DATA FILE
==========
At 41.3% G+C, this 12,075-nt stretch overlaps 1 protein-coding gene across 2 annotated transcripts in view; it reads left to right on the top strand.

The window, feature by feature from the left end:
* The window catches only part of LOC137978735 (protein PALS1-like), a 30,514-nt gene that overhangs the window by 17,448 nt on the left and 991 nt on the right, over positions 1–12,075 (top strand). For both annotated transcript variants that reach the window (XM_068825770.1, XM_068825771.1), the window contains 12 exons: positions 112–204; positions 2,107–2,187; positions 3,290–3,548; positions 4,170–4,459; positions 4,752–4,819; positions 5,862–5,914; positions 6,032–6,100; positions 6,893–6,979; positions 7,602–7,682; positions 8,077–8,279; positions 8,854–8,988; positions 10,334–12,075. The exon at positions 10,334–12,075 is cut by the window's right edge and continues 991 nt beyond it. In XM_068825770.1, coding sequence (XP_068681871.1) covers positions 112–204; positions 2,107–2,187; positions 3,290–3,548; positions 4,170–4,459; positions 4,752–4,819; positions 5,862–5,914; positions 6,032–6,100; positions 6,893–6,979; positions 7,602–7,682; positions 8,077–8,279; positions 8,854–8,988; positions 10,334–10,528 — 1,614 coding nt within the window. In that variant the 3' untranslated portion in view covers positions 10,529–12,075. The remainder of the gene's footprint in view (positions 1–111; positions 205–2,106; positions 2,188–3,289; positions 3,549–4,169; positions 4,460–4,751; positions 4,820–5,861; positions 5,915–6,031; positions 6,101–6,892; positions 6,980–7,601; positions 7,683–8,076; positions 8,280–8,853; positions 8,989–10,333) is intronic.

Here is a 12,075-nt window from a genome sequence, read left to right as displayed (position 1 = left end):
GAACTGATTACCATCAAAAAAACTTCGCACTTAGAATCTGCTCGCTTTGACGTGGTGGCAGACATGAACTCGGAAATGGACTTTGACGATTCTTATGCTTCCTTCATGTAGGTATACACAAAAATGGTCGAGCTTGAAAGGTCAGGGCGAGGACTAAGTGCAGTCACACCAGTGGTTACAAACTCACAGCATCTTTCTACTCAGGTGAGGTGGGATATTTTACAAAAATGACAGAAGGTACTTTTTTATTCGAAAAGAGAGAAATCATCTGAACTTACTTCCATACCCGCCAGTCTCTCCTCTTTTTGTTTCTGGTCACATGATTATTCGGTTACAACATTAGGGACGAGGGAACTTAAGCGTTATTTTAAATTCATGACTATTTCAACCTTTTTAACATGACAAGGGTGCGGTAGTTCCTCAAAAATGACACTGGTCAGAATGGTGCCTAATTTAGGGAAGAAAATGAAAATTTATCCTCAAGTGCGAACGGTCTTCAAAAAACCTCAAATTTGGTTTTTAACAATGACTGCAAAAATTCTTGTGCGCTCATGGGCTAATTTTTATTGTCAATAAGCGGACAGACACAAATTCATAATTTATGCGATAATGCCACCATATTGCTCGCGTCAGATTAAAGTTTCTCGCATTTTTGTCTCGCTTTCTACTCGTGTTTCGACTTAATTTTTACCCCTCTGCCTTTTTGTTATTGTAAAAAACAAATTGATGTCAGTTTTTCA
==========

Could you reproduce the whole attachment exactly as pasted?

At 41.3% G+C, this 12,075-nt stretch overlaps 1 protein-coding gene across 2 annotated transcripts in view; it reads left to right on the top strand.

The window, feature by feature from the left end:
* The window catches only part of LOC137978735 (protein PALS1-like), a 30,514-nt gene that overhangs the window by 17,448 nt on the left and 991 nt on the right, over positions 1–12,075 (top strand). For both annotated transcript variants that reach the window (XM_068825770.1, XM_068825771.1), the window contains 12 exons: positions 112–204; positions 2,107–2,187; positions 3,290–3,548; positions 4,170–4,459; positions 4,752–4,819; positions 5,862–5,914; positions 6,032–6,100; positions 6,893–6,979; positions 7,602–7,682; positions 8,077–8,279; positions 8,854–8,988; positions 10,334–12,075. The exon at positions 10,334–12,075 is cut by the window's right edge and continues 991 nt beyond it. In XM_068825770.1, coding sequence (XP_068681871.1) covers positions 112–204; positions 2,107–2,187; positions 3,290–3,548; positions 4,170–4,459; positions 4,752–4,819; positions 5,862–5,914; positions 6,032–6,100; positions 6,893–6,979; positions 7,602–7,682; positions 8,077–8,279; positions 8,854–8,988; positions 10,334–10,528 — 1,614 coding nt within the window. In that variant the 3' untranslated portion in view covers positions 10,529–12,075. The remainder of the gene's footprint in view (positions 1–111; positions 205–2,106; positions 2,188–3,289; positions 3,549–4,169; positions 4,460–4,751; positions 4,820–5,861; positions 5,915–6,031; positions 6,101–6,892; positions 6,980–7,601; positions 7,683–8,076; positions 8,280–8,853; positions 8,989–10,333) is intronic.

Here is a 12,075-nt window from a genome sequence, read left to right as displayed (position 1 = left end):
GAACTGATTACCATCAAAAAAACTTCGCACTTAGAATCTGCTCGCTTTGACGTGGTGGCAGACATGAACTCGGAAATGGACTTTGACGATTCTTATGCTTCCTTCATGTAGGTATACACAAAAATGGTCGAGCTTGAAAGGTCAGGGCGAGGACTAAGTGCAGTCACACCAGTGGTTACAAACTCACAGCATCTTTCTACTCAGGTGAGGTGGGATATTTTACAAAAATGACAGAAGGTACTTTTTTATTCGAAAAGAGAGAAATCATCTGAACTTACTTCCATACCCGCCAGTCTCTCCTCTTTTTGTTTCTGGTCACATGATTATTCGGTTACAACATTAGGGACGAGGGAACTTAAGCGTTATTTTAAATTCATGACTATTTCAACCTTTTTAACATGACAAGGGTGCGGTAGTTCCTCAAAAATGACACTGGTCAGAATGGTGCCTAATTTAGGGAAGAAAATGAAAATTTATCCTCAAGTGCGAACGGTCTTCAAAAAACCTCAAATTTGGTTTTTAACAATGACTGCAAAAATTCTTGTGCGCTCATGGGCTAATTTTTATTGTCAATAAGCGGACAGACACAAATTCATAATTTATGCGATAATGCCACCATATTGCTCGCGTCAGATTAAAGTTTCTCGCATTTTTGTCTCGCTTTCTACTCGTGTTTCGACTTAATTTTTACCCCTCTGCCTTTTTGTTATTGTAAAAAACAAATTGATGTCAGTTTTTCA